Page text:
Taggart eager for first home game as WKU head coach

Head Coach Willie Taggart prepares to lead the Toppers out of the tunnel last Saturday at Commonwealth Stadium. Taggart enters this weekend’s home opener against Indaina, his first at WKU since he was an assistant coach from 1999-2006, with the Toppers holding an 0-2 record.

Zach Greenwell

It’s been four years since Head Coach Willie Taggart roamed the WKU sidelines on game day.

And when Indiana University rolls into town Saturday for WKU’s home opener, Taggart said he’ll feel at home for the first time in four years.

“It brings back a lot of memories, and it hasn’t even started yet,” Taggart said. “I can just imagine coming out and seeing the fans. That’s going to be surreal, and hopefully our guys are fired up the same way I am.”

The crowd at Houchens-Smith Stadium will be much larger than when Taggart was starring as an All-American quarterback for WKU from 1995-98 or when he was an assistant coach from 1999-2006.

Taggart said he likes to think he and his teammates played a role in the expansion of the program, and that makes the anticipation of his long-awaited return even stronger.

“It’s going to be special,” Taggart said. “When I got the job, one thing I said I wanted to do was get our fans more into the program and sell this place out. That’s important to me, and it’s going to be important to see how the fans respond that first game. I know we’ve got to do our part to keep it that way, but I’m excited to see that.”

Taggart hasn’t done a very good job of hiding his excitement this week. In fact, senior linebacker Chris Bullard said one look at the coach will tell you all you need to know.

“It’s going to be insane,” Bullard said. “Obviously he’s helped build Western, and coming back for his first home game, I think he’s going to be more excited than us, to tell you the truth. We’ll have to wait and see, but it’s going to be a show.”

Taggart said earlier this week that if there’s anything he wants as much as a win over Indiana this weekend, it’s a stadium sellout.

He said he was inspired by the crowd he saw in the season opener at Nebraska, where Husker fans have set a record with more than 300 consecutive sellouts.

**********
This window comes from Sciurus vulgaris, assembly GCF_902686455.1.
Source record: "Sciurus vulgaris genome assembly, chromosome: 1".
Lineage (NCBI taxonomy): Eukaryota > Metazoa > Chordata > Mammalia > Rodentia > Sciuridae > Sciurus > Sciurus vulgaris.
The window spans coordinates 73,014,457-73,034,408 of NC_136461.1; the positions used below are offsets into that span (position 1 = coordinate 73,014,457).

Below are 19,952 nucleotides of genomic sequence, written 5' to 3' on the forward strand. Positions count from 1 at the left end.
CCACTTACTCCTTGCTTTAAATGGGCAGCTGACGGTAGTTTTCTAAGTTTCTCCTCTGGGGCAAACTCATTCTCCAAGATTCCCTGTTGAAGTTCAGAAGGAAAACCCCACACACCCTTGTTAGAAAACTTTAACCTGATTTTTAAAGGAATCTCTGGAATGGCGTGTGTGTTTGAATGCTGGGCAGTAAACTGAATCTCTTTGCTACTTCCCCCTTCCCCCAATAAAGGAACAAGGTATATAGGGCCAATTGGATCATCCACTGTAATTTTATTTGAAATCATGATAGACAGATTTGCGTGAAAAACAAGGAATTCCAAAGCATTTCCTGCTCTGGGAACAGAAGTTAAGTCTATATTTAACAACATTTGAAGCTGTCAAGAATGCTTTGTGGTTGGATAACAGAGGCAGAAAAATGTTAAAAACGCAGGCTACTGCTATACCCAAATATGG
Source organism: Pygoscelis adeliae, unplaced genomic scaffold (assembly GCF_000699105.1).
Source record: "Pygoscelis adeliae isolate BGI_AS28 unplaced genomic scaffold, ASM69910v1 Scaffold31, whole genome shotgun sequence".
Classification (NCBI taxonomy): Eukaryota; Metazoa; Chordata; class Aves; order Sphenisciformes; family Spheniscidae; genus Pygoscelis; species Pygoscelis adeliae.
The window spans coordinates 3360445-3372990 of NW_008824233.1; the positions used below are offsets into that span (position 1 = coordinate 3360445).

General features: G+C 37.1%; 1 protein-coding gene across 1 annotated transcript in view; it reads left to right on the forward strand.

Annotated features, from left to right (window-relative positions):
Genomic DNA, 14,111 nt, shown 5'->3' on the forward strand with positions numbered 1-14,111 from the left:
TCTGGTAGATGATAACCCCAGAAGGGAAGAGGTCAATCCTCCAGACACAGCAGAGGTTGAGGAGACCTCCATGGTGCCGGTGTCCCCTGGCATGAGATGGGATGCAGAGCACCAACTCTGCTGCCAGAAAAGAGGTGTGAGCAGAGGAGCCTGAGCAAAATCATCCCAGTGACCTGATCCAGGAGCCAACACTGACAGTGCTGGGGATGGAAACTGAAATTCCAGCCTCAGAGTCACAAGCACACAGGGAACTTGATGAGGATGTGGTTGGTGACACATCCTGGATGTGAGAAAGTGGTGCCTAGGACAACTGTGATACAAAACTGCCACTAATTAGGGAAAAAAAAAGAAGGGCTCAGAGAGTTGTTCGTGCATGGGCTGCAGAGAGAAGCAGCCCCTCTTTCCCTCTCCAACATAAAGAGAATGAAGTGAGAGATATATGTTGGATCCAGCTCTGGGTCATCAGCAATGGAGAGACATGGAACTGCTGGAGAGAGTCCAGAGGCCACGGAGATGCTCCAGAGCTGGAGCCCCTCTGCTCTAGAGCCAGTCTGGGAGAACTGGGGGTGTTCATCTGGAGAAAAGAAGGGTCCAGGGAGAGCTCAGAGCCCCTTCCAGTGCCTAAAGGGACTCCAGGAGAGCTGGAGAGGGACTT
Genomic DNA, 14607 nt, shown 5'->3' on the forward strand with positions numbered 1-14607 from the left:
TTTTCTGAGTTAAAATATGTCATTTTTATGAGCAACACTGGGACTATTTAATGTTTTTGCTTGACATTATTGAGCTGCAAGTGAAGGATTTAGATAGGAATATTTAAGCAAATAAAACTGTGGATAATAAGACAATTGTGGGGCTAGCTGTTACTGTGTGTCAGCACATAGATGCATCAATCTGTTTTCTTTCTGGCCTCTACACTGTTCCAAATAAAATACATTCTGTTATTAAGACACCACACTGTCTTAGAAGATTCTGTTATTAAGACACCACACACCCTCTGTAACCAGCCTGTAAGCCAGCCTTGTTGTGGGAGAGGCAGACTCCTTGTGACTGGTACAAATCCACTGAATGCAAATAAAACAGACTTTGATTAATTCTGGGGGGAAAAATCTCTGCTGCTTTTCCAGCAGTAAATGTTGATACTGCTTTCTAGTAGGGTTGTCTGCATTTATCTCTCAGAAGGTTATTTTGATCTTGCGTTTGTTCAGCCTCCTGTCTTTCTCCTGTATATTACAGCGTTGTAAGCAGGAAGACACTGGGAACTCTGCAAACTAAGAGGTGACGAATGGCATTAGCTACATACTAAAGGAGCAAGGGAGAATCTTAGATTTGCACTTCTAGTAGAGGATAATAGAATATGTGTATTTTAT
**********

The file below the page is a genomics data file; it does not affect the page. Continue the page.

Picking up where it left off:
But Taggart said he knows WKU isn’t Nebraska — at least not yet.

“We have to keep our fans on our side and give them something to believe in,” he said. “We owe that to them. More importantly, we owe it to ourselves to get better. We don’t want to lose at home. We want to give our fans that. We want to take care of our home stadium.”

The Toppers didn’t give fans much to believe in through their first two games, as they were outscored 112-38 in losses at Nebraska and Kentucky.

But junior defensive end Jared Clendenin said it’s hard not to see a clean slate, playing at home for the first time with a new, energetic coach.

“It feels like another opener in a way,” Clendenin said.

After playing schools from the Big 12 and the Southeastern Conference to start the year, Indiana will be the first Big Ten school to ever visit WKU. It’s a steep challenge for a coach’s first home game, but Taggart said he wouldn’t have it any other way.

“It’s big-time now,” he said. “Before we were the small guys, but now it’s big-time. We all need to be big-time — our students and everyone. We need to make it where teams are intimidated when they come in here. That’s when you really know you’ve got something going on — when teams are intimidated.

“In order for us to get our program where we want to go, we’re going to have to have our community behind us. Yes, we’ve got to win ballgames, but we’re going to have to have them behind us whether we win or we lose. It’s our team.”